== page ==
Take the rural economy. One of the safer predictions is that farming, agriculture and countryside issues will be lucky to receive the most cursory of mentions in tomorrow’s Budget, the Government’s chance to restore some credibility.
However this is not good enough. If Mr Hammond, and others, recognised the opportunities that do exist in rural areas like North Yorkshire if the right business infrastructure was in place, and that there were sufficient affordable homes for young families, more people might live and work in the countryside.
And that, in turn, would make it easier to justify investment in those rural services which continue to be shortchanged because Government spending is still skewed so heavily in favour of metropolitan areas.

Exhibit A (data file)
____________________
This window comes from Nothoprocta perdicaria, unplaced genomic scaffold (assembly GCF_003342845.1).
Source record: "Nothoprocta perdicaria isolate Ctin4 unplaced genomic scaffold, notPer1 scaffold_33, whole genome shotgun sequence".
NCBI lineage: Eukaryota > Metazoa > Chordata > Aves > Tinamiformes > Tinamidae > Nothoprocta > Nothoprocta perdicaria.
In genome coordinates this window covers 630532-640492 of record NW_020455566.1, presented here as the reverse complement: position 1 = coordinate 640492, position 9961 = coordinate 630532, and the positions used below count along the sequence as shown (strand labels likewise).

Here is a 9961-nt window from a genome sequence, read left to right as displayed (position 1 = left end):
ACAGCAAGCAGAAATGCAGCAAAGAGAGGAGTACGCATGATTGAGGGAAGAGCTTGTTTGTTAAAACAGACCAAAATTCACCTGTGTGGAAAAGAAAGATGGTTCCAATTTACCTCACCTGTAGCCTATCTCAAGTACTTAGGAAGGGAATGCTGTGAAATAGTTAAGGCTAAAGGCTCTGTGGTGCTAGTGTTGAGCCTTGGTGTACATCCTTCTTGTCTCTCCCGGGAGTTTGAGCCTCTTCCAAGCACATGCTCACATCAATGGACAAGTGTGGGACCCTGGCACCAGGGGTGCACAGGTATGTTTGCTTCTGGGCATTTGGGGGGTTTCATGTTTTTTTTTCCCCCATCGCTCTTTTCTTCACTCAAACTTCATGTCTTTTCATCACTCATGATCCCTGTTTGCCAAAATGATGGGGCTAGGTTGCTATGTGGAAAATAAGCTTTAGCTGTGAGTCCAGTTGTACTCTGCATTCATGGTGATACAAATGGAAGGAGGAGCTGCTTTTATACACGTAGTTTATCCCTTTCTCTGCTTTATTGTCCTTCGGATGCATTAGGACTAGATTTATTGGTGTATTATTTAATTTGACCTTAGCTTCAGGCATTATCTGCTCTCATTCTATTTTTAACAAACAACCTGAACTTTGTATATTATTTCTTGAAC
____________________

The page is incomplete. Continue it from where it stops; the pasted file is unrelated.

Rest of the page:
Though changes to the school funding formula have begun to tackle this imbalance, England’s 37 shire areas are still the poor relations by some £3.2bn a year according to the County Councils Network.
To put this figure in context, it means there are 26 million people who are receiving sub-standard services because they don’t live in politically favoured towns and cities. Not only is this at odds with the Government’s ‘One Nation’ mantra but the Tories have always prided themselves on being the true party of the countryside. That this can no longer be taken for granted speaks volumes about the true state of the country.